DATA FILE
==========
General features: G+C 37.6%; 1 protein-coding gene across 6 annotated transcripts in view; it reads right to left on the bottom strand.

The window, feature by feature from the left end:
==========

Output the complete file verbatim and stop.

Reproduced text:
General features: G+C 37.6%; 1 protein-coding gene across 6 annotated transcripts in view; it reads right to left on the bottom strand.

The window, feature by feature from the left end: